Patients with positive BC for pathogenic or potentially pathogenic microorganisms were considered to have true bacteremia. Medical records from these patients were then analyzed and data was collected regarding patient's gender, age, immunization status, diagnosis, antimicrobial therapy and outcome. The main diagnosis on discharge was considered for study purposes. Primary bacteremia with sepsis was recorded when BC identified a pathogen or potential pathogen in an ill-appearing child presenting with sepsis and no identifiable focal infection. OB was recorded when BC identified a pathogen or potential pathogen in a well-appearing febrile child with no identifiable focal infection.

Statistical analysis was performed using IBM SPSS Statistics 24®. Categorical data are presented as frequencies and percentages. Continuous data are presented as median and interquartile range.

Approval from our institutions’ ethics committee was granted for the study.

Results

A total of 9621 BC were obtained during the study period. Of those, 638 (6.6%) were positive −518 (5.4%) identified microorganisms classified as contaminants and 120 (1.2%) were considered to represent true bacteremia. Most positive BC were obtained at the Pediatric Emergency Department (379, 59.4%), and the remaining 259 (40.6%) were collected at the Pediatric Ward. The percentage of true bacteremia decreased from 3.6% in 2007 to 0.9% in 2016 and remained below 1% since 2013 (Fig. 1).

Fig. 1.

Distribution of pathogenic, contaminant and negative blood cultures (BC) over the study period.

(0,11MB).

The 120 episodes of bacteremia occurred in 118 patients; 75 (63.6%) were male. Median age at diagnosis was 22.5 months (interquartile range 7–78.5 months), with 55.0% of patients aged less than 36 months and 10.3% aged less than 3 months. Eight patients had risk factors for bacteremia – four were immunocompromised (one patient with C7 deficiency; one under investigation for possible T cell deficiency, one with recurrent neutropenia of unknown cause, and one with chronic pancytopenia due to portal cavernoma with portal hypertension) and four had an indwelling medical device (one central venous catheter, one pacemaker and two ventriculoperitoneal shunts).

Microorganisms causing true bacteremia

The most frequently identified microorganisms were Streptococcus pneumoniae (29.2%), Staphylococcus aureus (19.2%) and Escherichia coli (11.7%). Streptococcus pneumoniae was the most common pathogen isolated in children aged three months or older, while in those aged less than three months the most common pathogen was Escherichia coli (Table 1). Seven blood cultures (5.8%) grew potentially pathogenic agents, all of them coagulase negative staphylococci (CoNS) – three cases occurred in immunocompromised patients, two in patients with indwelling medical devices and two in previously healthy children with two positive BC for the same agent during the same episode.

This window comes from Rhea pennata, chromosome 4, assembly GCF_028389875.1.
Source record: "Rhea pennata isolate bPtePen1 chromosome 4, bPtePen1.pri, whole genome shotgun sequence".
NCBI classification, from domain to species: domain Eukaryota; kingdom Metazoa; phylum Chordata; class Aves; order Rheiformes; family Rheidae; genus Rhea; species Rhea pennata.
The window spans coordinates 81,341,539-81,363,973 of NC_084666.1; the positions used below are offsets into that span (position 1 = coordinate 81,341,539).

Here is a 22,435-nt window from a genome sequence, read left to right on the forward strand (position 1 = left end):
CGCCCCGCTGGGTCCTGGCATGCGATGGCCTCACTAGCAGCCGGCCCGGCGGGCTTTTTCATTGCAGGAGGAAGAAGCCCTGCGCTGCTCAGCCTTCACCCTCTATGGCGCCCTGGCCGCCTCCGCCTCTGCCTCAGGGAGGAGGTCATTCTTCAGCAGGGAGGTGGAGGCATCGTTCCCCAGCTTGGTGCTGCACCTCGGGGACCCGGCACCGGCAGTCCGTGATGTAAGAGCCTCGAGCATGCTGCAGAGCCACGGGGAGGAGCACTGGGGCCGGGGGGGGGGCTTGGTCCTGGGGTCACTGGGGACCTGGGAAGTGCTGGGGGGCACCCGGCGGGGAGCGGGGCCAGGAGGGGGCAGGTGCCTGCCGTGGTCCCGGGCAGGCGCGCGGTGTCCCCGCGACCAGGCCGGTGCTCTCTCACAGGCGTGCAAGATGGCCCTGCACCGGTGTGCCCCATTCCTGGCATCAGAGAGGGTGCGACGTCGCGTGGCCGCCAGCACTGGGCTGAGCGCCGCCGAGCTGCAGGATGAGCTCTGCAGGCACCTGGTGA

Table 1.

Microorganisms causing bacteremia (total and by age group).

  Total(n=120)  <3 months(n=13)  3–36 months(n=53)  ≥36 months(n=54) 
Streptococcus pneumoniaed  35 (29.2%)  2 (15.4%)  15 (28.3%)  18 (33.3%) 
Staphylococcus aureus  23 (19.2%)  1 (7.7%)  6 (11.3%)  16 (29.6%) 
Escherichia coli  14 (11.7%)  3 (23.1%)  9 (17.0%)  2 (3.7%) 
Neisseriameningitidisa  10 (8.3%)  2 (15.4%)  4 (7.5%)  4 (7.4%) 
Haemophilus influenzaed  6 (5.0%)  –  4 (7.5%)  2 (3.7%) 
Salmonella spp.  4 (3.3%)  –  3 (5.7%)  1 (1.9%) 
Streptococcus pyogenes  4 (3.3%)  –  1 (1.9%)  3 (5.6%) 
Streptococcus agalactiae  3 (2.5%)  1 (7.7%)  2 (3.8%)  – 
Campylobacter jejuni  2 (1.7%)  –  –  2 (3.7%) 
Enterococcus faecalis  2 (1.7%)  2 (15.4%)  –  – 
Klebsiella pneumoniae  2 (1.7%)  –  2 (3.8%)  – 
Enterobacter cloacae  1 (0.8%)  –  –  1 (1.9%) 
Enterobacter asburiae  1 (0.8%)  –  1 (1.9%)  – 
Kingella kingae  1 (0.8%)  –  1 (1.9%)  – 
Nocardia spp.  1 (0.8%)  –  1 (1.9%)  – 
Pasteurella multocida  1 (0.8%)  –  1 (1.9%)  – 
Proteus mirabilis  1 (0.8%)  –  –  1 (1.9%) 
Pseudomonas aeruginosa  1 (0.8%)  –  1 (1.9%)  – 
Candida parapsilosisb  1 (0.8%)  –  –  1 (1.9%) 
Coagulase negative staphylococci (CoNS) c  7 (5.8%)  2 (15.4%)  2 (3.8%)  3 (5.6%) 
a

5 serogroup B; 1 serogroup Y; 4 serogroup not available.

b

Although causing fungemia, it was included in this table for simplicity.

c

Potentially pathogenic agents. Includes 4 Staphylococcus hominis, 1 Staphylococcus epidermidis, 1 Staphylococcus warneri and 1 unidentified CoNS.

d

Information regarding serotypes not available (not routinely performed by the local laboratory).